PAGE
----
By Rebecca Rose, Canadian Freelance Union member and organizer
The union representing journalists and photographers at the Chronicle Herald (the Halifax Typographical Union) and Herald management have reached an impasse in labour negotiations. Herald management recently filed a notice that gives them the option to lock out its unionized newsroom staff and it has recently come to light that the Herald is soliciting freelancers and journalism students to act as replacement labour. The HTU has asked freelancers not to accept work from the Herald during a lockout.
A lockout is when an employer does not allow its unionized employees to come to work, enter the premises, or collect pay. This is done to pressure the union into accepting the employer’s proposal during contract negotiations.
A strike is a work stoppage initiated by unionized employees to demonstrate the importance of their labour and pressure the employer to negotiate a fair contract. A strike is a last resort for workers as it means giving up regular work and pay, requires them to spend hours on a picket line (regardless of weather), and puts stress on them and their families. However, a strike is one of the only tools that returns some power to the workers.
1. It undermines the unionized workers’ position
If management is able to find non-unionized, temporary employees (who may be paid less and not receive benefits) to keep the paper running smoothly during a strike or lockout, there is less incentive to return to the table and negotiate a fair contract with their unionized employees.
As freelancers, withholding our services keeps the pressure on Herald management to negotiate with the unionized workers and may help shorten the length of the lockout. Then the unionized employees can go back to work and freelancers can again pitch to and accept work from the Herald.
It’s important to remember that these union members are fellow journalists, photographers and editors. They are our colleagues, sometimes co-workers and friends, and it is important to support them during this difficult time.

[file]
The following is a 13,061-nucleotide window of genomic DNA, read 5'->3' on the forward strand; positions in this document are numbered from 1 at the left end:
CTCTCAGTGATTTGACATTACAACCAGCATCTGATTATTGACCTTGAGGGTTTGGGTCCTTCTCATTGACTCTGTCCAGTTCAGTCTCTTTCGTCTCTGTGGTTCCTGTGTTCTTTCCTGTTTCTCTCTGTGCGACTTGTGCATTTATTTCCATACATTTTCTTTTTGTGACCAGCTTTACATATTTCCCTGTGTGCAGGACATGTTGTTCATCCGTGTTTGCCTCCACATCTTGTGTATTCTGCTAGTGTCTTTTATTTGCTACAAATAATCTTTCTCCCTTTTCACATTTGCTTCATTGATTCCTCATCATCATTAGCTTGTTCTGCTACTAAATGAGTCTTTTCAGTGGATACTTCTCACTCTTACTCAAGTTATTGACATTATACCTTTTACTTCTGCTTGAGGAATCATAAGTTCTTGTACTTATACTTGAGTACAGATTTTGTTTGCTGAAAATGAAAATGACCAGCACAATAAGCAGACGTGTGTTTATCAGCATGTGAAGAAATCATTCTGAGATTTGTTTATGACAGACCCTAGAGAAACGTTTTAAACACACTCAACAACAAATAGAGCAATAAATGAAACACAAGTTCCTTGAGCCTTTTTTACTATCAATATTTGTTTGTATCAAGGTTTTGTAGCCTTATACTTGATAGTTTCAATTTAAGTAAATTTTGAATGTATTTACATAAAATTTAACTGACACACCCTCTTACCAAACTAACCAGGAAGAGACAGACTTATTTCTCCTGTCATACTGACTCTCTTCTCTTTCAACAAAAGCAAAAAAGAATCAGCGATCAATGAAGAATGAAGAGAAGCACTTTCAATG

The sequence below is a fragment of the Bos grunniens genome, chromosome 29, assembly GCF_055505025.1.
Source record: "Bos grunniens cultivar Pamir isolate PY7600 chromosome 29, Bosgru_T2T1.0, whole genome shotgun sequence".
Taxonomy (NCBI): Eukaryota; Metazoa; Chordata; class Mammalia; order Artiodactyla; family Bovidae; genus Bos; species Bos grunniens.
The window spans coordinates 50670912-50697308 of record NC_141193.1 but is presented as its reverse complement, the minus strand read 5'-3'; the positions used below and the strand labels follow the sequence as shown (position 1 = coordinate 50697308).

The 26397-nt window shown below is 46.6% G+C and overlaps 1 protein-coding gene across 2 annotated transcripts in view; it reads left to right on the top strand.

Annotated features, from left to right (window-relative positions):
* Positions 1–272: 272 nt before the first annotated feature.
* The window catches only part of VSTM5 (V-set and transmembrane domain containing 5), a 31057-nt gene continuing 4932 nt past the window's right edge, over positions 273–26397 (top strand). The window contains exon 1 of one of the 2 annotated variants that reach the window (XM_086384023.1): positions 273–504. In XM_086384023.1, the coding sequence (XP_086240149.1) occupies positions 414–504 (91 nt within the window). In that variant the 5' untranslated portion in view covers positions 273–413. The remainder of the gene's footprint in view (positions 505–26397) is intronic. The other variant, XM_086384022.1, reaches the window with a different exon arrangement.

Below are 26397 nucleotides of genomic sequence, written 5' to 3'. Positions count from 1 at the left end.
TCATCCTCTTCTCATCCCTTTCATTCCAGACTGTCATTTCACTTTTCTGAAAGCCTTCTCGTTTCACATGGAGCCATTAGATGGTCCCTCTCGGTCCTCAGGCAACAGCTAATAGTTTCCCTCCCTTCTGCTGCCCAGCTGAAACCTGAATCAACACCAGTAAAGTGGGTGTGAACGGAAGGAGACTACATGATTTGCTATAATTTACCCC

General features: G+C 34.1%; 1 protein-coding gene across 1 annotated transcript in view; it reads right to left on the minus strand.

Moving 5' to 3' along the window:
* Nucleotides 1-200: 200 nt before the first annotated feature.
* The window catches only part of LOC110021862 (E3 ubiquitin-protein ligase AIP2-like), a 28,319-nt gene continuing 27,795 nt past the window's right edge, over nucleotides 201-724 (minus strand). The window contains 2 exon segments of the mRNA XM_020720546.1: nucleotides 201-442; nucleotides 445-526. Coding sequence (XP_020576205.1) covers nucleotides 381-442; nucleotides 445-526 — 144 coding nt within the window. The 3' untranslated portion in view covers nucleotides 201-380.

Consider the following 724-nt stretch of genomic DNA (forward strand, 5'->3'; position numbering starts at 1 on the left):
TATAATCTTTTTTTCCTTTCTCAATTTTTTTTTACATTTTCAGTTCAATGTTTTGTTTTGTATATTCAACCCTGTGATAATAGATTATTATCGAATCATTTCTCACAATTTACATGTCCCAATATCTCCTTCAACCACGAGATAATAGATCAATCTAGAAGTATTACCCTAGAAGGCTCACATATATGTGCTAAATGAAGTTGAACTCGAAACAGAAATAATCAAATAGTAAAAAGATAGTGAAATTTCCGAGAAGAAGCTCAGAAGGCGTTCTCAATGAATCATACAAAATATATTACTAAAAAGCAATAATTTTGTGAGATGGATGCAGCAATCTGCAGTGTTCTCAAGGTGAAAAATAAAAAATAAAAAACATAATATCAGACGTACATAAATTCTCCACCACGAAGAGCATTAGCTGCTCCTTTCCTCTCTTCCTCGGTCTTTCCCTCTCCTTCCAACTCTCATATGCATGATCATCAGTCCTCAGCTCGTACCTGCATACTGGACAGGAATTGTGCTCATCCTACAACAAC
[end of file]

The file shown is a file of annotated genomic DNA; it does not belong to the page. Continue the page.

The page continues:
The Director of the King’s School of Journalism, Kelly Toughill, talking to the Halifax Media Co-op about the impact of freelancers taking work during a lockout or strike: “I can’t tell people what they should do with their lives. However it can actually injure their reputation with fellow journalists and potentially make it more difficult to be hired in other outlets later if they’re perceived as somebody that’s divisive within the journalism community.”
3. Challenging the idea of freelance as cheap labour
In a 2014 Coast article, Chronicle Herald President and CEO, Mark Lever, was quoted as saying “freelance is obviously a very cost-effective way to provide content for our publications.”
Hiring freelancers is seen as a good way for a media outlet to save money because they (often) get away with paying us less and they don’t have to pay for benefits (such as health and dental).* As the number of well-paid, full-time, permanent and unionized jobs continues to decrease, more people are turning to freelancing as their main source of work and income. Whether by choice or necessity, many media sector workers are making freelancing their life’s work.
It is important that, as freelancers, we challenge the idea of freelance as cheap and disposable labour. Our livelihoods depend on it.
*The Canadian Freelance Union (CFU) advocates for better rates for freelancers and provides members with access to health and dental plans.
4. Lower wages for unionized workers means lower rates for freelancers
The wages and benefits of our unionized colleagues are something that many of us aspire to. As the salaries and benefits of full-time, permanent, unionized staff diminish, so too will rates for freelancers. And the cycle will continue: low freelance rates may lead to the employer wanting to further reduce full-time workers’ wages.
5. Fewer good jobs for everyone
While many freelancers choose to freelance (because of the flexibility, variety, creativity it allows etc.), many of us are freelancers because there is a dearth of well-paid, permanent, unionized jobs available in the media sector. If we don’t stand up for these types of positions now, they will not be there for us, and our colleagues and friends, in the future.
6. More advertorials means less journalism (and fewer journalists)
A main point of contention in this round of negotiations has been the Herald’s move towards “advertorial” content, i.e. ads masquerading as articles. Though taking work from the Herald during a strike or lockout may be good for a freelancer’s finances in the short-term, increased advertorial content (not created by newsroom employees) means less work for journalists, photographers and editors in the long term.
As freelancers, we know how difficult it is to turn down paid work and that it’s not something that everyone can do. You have to make the decision that is best for you. If you do have the means, we encourage you to consider the above and stand in solidarity with the unionized workers at the Chronicle Herald.
This article originally appeared at the Canadian Freelance Union